JOHNNY RAY SIMS A/K/A JOHNNY R. SIMS APPELLANT
STATE OF MISSISSIPPI APPELLEE
OF JUDGMENT: 09/07/2016
FROM WHICH APPEALED: MARION COUNTY CIRCUIT COURT HON.
PRENTISS GREENE HARRELL TRIAL JUDGE
ATTORNEY FOR APPELLANT: JOHNNY RAY SIMS (PRO SE).
ATTORNEY FOR APPELLEE: OFFICE OF THE ATTORNEY GENERAL BY:
BARBARA WAKELAND BYRD.
LEE, C.J., ISHEE AND FAIR, JJ.
This appeal concerns whether the trial court properly
dismissed Johnny Ray Sims's third motion for
postconviction relief (PCR). Finding no error, we affirm.
In 2005, Sims pleaded guilty to one count of aggravated
assault. The charge resulted from a car chase in which Sims,
fleeing the police with his girlfriend, struck two other
cars. Sims was initially charged with three counts of
aggravated assault-Counts I and III involved the car-accident
victims, and Count II involved Sims's girlfriend. The
State dismissed Counts I and II. He was sentenced to twenty
years, with one year and two months to serve and the
remainder on postrelease supervision. Sims was also ordered
to pay restitution to the two victims of the car accidents.
In 2006, Sims's postrelease supervision was revoked after
he was charged with capital murder.
Sims filed his first PCR motion in 2007, which the trial
court summarily denied. Sims filed his second PCR motion in
2008, raising several issues, one of which was that ordering
him to pay restitution to the victim in Count I resulted in
an illegal sentence. The trial court dismissed Sims's PCR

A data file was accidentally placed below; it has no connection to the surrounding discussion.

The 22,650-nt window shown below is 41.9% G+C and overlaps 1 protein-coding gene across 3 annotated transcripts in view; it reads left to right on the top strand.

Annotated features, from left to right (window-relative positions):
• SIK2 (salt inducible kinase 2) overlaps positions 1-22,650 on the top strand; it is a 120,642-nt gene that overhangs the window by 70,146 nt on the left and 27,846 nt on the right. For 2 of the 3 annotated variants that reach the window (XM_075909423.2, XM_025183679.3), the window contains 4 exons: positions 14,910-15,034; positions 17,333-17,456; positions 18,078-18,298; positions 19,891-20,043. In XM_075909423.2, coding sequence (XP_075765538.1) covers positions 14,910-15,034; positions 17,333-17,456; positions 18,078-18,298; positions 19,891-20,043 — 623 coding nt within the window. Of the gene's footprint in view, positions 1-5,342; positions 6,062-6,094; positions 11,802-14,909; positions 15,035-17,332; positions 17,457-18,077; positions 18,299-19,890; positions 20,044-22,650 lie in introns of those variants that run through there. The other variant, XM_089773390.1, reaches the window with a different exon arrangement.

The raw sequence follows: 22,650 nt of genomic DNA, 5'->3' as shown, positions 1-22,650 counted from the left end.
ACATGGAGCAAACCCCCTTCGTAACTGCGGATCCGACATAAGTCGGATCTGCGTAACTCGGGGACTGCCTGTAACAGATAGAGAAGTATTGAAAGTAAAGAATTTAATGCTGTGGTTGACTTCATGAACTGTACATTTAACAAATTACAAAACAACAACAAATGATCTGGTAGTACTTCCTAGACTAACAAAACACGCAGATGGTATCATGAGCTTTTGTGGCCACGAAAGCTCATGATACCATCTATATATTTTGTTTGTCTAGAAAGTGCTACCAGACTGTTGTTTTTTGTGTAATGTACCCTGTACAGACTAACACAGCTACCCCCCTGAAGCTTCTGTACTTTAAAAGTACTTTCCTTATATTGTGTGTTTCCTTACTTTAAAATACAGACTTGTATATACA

motion, finding it was subject to the time bar and
successive-writ bar as well as without merit. See
Miss. Code Ann. § 99-39-5(2) (Rev. 2015) (time-bar);
Miss. Code Ann. § 99-39-23(6) (Rev. 2015)
(successive-writ bar). This Court affirmed in Sims v.
State, 134 So.3d 317, 326 (¶44) (Miss. Ct. App.
2013) (Sims I). The Mississippi Supreme Court
granted certiorari and affirmed. Sims v. State, 134
So.3d 300, 302 (¶1) (Miss. 2014) (Sims II).
Sims filed his third PCR motion in February 2016, arguing one
of the same issues raised in his second PCR motion and ruled
upon in Sims I and Sims II-that his
sentence was illegal because he was ordered to pay
restitution to the victim in Count I, even though that count
was dismissed. The trial court dismissed Sims's motion,
finding that Sims's PCR motion was a successive writ and
without merit. Sims now appeals, asserting that the trial
court erred in dismissing his PCR motion.
When reviewing a trial court's denial or dismissal of a
PCR motion, we will only disturb the trial court's
decision if it is clearly erroneous; however, we review the
trial court's legal conclusions under a de novo standard